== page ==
not collected any official data on the scale of human trafficking, but
there is general agreement that trafficking women for sex increased
after the fall of Communism in 1989, and flourished particularly from
2004, when the EU admitted eight former Soviet Bloc countries (two
more were admitted in 2007). The result has been a huge demographic
movement as millions of individuals sought to profit from the economic
disparity between eastern and western Europe.
Directive of 2004 required that trafficking victims cooperate with the
authorities in order to qualify for help. This often placed them in
great danger, and aided traffickers. Not until 2010, when it appointed
an Anti-Trafficking Coordinator, did the EU recommend that trafficking
victims be cared for rather than prosecuted. However the emphasis of
the EU’s approach continues to be limited to exhortation, merely
urging the source countries to
discourage the trade in women; it has in any case no power to enforce laws
in the destination countries where women
are held captive.
Reports of European
Conference on Preventing and Combating Trafficking in Human Beings,
European Parliament, Brussels, Sep 2002. Summary of current European
Union position on human trafficking:
10. Israel’s successful approach – targeting the traffickers
The UK has not taken advantage of Israel’s experience in successfully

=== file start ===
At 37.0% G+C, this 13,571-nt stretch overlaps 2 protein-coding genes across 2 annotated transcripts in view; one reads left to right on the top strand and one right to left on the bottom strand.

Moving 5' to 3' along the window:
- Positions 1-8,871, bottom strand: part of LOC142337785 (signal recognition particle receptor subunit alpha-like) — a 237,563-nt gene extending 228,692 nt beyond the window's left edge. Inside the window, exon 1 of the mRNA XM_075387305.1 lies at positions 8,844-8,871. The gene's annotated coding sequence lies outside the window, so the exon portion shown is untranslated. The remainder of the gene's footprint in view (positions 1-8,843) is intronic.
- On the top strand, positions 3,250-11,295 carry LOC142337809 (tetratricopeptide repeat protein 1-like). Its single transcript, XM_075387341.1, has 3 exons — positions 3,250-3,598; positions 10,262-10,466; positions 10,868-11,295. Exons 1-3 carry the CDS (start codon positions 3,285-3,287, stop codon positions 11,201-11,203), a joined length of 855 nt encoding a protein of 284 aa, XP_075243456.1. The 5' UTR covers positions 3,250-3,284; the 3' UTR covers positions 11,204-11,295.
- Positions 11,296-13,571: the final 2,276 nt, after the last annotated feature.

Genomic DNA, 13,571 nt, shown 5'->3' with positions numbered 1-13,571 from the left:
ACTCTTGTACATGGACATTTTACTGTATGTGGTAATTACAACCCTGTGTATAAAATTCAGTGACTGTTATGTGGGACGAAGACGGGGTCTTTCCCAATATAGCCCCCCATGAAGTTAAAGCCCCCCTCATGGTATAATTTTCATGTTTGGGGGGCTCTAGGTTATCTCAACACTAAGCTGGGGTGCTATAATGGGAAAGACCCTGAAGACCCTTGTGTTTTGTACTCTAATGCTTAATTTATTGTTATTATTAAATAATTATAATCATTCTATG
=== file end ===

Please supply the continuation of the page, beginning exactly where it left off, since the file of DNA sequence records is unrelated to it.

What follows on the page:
combating human trafficking and forced prostitution since 2006. Israel’s approach has been to
target the traffickers, care for the women, and use witness evidence provided by clients.
In Israel, prostitution is legal, but groups of prostitutes, pimping
and brothels are illegal, as is coercion. Brothels have been tolerated
as long as there is no coercion.
prostitution became a problem in Israel after the collapse of the
Soviet bloc in 1989. During the early 1990s, about one million Jewish
refugees from the former Soviet Union arrived in Israel. The number of
prostitutes in the country greatly increased. They were popularly
referred to as “Russian prostitutes”, although it was later shown that
the majority were from the Ukraine and Moldova, both now independent
countries. The assumption that most clients were also “Russians”
somehow made them seem irrelevant to the larger society.
Parliamentary Inquiry Committee (chaired by Zahava Gal-On, herself
from the USSR) was set up in 2004 to investigate the phenomenon. Its
report, published in 2005, stated that “Words are not strong enough to
describe the horror” of what the Committee encountered during the
The Committee estimated that about 10,000 women, mainly from
the former Soviet Union, had been smuggled into Israel as forced
prostitutes held in about 400 locations, and that they were being
bought and sold by criminal gangs. It is not clear if this data is open
to question, but it brought about a radical shift in public
Knesset Subcommittee on Trafficking in Women was set up to monitor the
problem and report to government.
In 2006, Knesset (Israel’s
Parliament) passed the Prohibition of Trafficking in Persons